S EMI N AR S

Cycle Regulators in Neurogenesis and Cancer,” a Carnegie Institution Embryology seminar with Rod Bremner, Toronto Western Research Institute. Rose Auditorium, 3520 San Martin Drive. HW

“Quantitative Analysis of HIV Treatment,” a Biomedical Engineering seminar with Robert Siliciano, SoM. 709 Traylor. EB (Videoconferenced to 110 Clark. HW )

Mon., Sept. 27, 1:30 p.m.

Mon., Sept. 27, 4 p.m. The David Bodian Seminar—“Neural Signal Integration in Pyramidal Neurons and Inhibitory Interneurons in the Hippocampus” with Nelson Spruston, Northwestern University. Sponsored by the Krieger Mind/Brain Institute. 338 Krieger. HW

“Where Are We With ‘Historical AvantGardes’? Italian Futurism in Historical Perspective,” a History seminar with Walter Adamson, Emory University. 308 Gilman. HW Mon., Sept. 27, 4 p.m.

“Where Is Concern for the Biological World in the Energy Debate? Health Impacts of Nuclear Reactors,” a Biology special seminar with Norman Meadow, KSAS. 100 Mudd. HW

Tues., Sept. 28, 4 p.m.

Sept.

28,

Wed.,

Sept.

29,

2

p.m.

“Assembling and Aligning DNA Sequences From Next-Generation Sequencers,” a Biostatistics seminar with Steven Salzberg, University of Maryland, College Park. Co-sponsored by the Institute of Genetic Medicine. Tilghman Auditorium. EB Wed.,

Sept.

29,

3

p.m.

“Advances in Strong Correlated Materials: The Design, Synthesis and Characterization of New Compounds,” a Materials Science and Engineering seminar with Tyrel McQueen, KSAS. 110 Maryland. HW Thurs., Sept. 30, noon. “Cellular Mechanisms of Morphogenesis in C. elegans Gastrulation,” a Cell Biology seminar with Bob Goldstein, University of North Carolina, Chapel Hill. Suite 2-200, 1830 Bldg. EB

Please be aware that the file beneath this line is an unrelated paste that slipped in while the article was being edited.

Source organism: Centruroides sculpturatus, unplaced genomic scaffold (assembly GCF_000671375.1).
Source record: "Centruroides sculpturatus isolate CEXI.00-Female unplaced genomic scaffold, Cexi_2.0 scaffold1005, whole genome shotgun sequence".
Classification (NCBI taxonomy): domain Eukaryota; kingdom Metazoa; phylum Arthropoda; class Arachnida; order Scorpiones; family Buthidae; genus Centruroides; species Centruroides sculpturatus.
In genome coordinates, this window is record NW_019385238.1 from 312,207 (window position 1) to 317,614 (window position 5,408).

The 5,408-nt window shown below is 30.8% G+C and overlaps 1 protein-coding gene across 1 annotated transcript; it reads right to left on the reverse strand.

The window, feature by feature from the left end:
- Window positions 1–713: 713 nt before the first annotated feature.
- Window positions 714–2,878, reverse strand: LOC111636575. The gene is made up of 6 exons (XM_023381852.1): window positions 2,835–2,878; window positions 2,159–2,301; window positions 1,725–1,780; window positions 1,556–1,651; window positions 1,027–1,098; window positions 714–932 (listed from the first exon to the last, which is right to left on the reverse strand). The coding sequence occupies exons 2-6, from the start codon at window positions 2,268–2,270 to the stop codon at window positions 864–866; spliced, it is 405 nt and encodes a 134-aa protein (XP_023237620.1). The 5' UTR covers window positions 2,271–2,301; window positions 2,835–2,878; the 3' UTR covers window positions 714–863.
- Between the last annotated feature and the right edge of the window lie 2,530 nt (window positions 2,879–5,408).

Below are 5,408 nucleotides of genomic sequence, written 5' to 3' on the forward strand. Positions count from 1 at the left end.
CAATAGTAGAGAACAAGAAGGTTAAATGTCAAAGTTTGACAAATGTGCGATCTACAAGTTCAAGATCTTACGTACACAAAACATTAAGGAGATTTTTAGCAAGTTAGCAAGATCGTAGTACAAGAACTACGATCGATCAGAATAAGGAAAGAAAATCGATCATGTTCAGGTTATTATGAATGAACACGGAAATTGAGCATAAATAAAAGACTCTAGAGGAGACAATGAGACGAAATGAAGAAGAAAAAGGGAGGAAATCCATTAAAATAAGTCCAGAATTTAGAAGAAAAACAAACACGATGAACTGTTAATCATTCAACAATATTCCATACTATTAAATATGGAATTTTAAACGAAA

“Chitinases and Chitinase-like Proteins in Injury and Repair,” a Molecular Microbiology and Immunology/Infectious Diseases seminar with Jack Elias, Yale University School of Medicine. W1020 SPH. EB

Thurs., Sept. 30, noon.

Thurs., Sept. 30, noon. “Rotavirus Vaccines in Asia and Africa: Results of Two Large Trials and Implications for Public Health Benefit,” an International Health seminar with Danny Feikin, SPH; David Sack, SPH; and Neal Halsey, SPH. W3030 SPH. EB Thurs., Sept. 30, 12:15 p.m.

Mon., Sept. 27, 12:15 p.m. “Cell

Tues.,

Education and Training,” a Mental Health departmental self-study discussion with Michelle Carlson, SPH and Tamar Mendelson, SPH. B14B Hampton House. EB

4:30

p.m.

“From Syntax to Natural Logic,” a Center for Language and Speech Processing seminar with Lauri Karttunen, PARC. B17 Hackerman Hall. HW Wed., Sept. 29, 12:15 p.m.

“Process and Update: Students,

“Innovative Strategies in Urban Health,” a Health Policy and Management Fall Policy seminar with panelists Oxiris Barbot, new commissioner of health for Baltimore City; Kevin Lindamood, Health Care for the Homeless; and Kima Taylor, Open Society Institute. B14B Hampton House. EB Thurs., Sept. 30, 1:30 p.m.

“Quantum Operations and Completely Postive Linear Maps,” an Applied Mathematics and Statistics seminar with Chi-Kwong Li, College of William and Mary. 304 Whitehead. HW The Bromery Seminar—“Escape From Planetary Atmospheres: Lessons From Titan” with Darrell Strobel, KSAS. Sponsored by Earth and Planetary Sciences. 305 Olin.

Thurs., Sept. 30, 3 p.m.

HW Thurs., Sept. 30, 4 p.m. “Getting the Brain Into Shape: Mech-

Continued on page 10

Calendar Key APL BRB CRB EB HW KSAS

(Events are free and open to the public except where indicated.)

Applied Physics Laboratory Broadway Research Building Cancer Research Building East Baltimore Homewood Krieger School of Arts and Sciences PCTB Preclinical Teaching Building SAIS School of Advanced International Studies SoM School of Medicine SoN School of Nursing SPH School of Public Health WBSB Wood Basic Science Building WSE Whiting School of Engineering